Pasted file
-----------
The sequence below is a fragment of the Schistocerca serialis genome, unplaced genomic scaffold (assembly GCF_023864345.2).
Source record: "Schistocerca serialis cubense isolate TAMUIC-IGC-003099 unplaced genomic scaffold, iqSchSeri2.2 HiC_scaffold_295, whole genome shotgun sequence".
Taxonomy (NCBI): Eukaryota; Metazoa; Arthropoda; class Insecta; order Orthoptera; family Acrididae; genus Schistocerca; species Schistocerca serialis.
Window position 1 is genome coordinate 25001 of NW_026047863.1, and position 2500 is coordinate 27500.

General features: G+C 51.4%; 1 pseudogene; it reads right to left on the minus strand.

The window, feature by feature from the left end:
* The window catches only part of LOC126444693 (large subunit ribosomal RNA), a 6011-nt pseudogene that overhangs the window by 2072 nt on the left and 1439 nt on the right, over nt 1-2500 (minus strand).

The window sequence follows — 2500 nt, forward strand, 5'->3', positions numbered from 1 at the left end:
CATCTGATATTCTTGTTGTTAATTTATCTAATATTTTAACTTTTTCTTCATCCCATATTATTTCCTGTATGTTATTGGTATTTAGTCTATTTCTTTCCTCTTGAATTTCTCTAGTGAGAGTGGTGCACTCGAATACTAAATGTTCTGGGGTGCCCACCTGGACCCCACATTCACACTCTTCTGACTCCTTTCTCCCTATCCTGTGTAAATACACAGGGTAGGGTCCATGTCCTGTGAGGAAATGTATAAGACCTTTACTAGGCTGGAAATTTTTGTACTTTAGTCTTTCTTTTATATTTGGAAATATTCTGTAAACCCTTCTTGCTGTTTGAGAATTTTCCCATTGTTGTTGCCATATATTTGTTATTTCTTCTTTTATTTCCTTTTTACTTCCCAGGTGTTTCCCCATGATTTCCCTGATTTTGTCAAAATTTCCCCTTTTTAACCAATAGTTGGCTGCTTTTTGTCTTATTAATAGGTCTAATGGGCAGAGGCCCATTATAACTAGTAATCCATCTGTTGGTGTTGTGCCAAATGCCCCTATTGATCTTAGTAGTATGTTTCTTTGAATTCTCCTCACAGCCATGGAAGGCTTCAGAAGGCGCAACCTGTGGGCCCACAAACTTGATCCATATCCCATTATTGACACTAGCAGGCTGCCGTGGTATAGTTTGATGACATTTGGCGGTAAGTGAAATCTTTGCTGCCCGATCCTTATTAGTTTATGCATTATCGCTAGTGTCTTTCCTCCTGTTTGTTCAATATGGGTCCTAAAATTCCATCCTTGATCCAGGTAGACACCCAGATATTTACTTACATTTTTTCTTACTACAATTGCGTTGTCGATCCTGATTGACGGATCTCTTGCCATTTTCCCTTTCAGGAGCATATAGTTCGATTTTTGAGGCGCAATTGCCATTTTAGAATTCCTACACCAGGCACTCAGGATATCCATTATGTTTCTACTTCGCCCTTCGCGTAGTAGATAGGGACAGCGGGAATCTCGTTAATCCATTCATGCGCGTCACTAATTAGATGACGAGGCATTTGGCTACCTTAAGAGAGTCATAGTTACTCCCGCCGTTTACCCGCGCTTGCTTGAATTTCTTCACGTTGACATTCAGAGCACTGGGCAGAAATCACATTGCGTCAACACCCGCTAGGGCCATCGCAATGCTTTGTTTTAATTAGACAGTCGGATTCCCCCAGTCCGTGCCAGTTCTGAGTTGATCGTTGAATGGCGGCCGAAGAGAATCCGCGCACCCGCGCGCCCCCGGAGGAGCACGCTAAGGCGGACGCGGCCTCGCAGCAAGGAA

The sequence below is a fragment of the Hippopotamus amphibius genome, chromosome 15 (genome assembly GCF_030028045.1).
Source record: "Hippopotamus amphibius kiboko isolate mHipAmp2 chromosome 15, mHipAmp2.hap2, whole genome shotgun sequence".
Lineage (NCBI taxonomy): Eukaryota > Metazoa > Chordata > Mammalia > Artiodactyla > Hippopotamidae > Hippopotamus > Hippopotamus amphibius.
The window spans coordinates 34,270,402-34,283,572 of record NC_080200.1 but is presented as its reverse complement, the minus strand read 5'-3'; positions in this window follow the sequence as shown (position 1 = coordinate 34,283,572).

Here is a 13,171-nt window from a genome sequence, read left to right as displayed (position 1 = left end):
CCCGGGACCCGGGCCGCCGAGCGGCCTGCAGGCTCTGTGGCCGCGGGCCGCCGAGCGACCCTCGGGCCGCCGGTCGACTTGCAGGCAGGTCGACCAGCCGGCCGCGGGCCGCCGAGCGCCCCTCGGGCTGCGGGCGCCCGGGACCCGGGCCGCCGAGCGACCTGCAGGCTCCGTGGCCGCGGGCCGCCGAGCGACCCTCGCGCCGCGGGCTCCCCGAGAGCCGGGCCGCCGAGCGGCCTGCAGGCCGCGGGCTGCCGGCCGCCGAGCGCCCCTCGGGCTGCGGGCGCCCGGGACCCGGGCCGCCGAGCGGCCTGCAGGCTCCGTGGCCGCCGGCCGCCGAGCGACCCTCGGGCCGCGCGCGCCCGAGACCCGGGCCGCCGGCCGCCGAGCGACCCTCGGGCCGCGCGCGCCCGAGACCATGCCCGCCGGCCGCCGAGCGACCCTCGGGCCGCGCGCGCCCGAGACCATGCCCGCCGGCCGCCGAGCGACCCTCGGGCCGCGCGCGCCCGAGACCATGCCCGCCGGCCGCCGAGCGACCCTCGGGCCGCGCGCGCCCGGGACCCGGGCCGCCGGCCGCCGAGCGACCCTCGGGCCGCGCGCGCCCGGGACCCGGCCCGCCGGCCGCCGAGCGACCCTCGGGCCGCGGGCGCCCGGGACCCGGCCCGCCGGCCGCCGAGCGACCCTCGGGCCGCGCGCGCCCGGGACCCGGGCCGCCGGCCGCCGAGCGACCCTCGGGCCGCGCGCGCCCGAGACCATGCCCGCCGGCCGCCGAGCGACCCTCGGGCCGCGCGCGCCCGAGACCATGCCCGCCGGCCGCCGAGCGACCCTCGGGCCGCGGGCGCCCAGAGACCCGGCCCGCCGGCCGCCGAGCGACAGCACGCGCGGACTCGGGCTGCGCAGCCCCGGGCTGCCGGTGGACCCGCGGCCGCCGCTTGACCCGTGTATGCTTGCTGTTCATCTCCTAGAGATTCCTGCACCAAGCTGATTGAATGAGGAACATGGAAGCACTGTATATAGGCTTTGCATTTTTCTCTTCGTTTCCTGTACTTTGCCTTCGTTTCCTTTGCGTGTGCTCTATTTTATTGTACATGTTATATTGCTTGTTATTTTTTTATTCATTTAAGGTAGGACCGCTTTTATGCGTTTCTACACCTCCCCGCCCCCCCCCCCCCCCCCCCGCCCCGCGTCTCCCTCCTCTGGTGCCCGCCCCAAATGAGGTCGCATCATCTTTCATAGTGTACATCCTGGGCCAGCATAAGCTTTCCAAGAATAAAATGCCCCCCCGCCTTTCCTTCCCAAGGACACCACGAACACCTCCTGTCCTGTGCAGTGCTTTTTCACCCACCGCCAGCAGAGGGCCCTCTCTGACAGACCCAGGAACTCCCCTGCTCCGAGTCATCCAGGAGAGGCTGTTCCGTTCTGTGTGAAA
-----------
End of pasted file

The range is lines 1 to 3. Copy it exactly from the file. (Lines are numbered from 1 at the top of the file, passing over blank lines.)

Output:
The sequence below is a fragment of the Schistocerca serialis genome, unplaced genomic scaffold (assembly GCF_023864345.2).
Source record: "Schistocerca serialis cubense isolate TAMUIC-IGC-003099 unplaced genomic scaffold, iqSchSeri2.2 HiC_scaffold_295, whole genome shotgun sequence".
Taxonomy (NCBI): Eukaryota; Metazoa; Arthropoda; class Insecta; order Orthoptera; family Acrididae; genus Schistocerca; species Schistocerca serialis.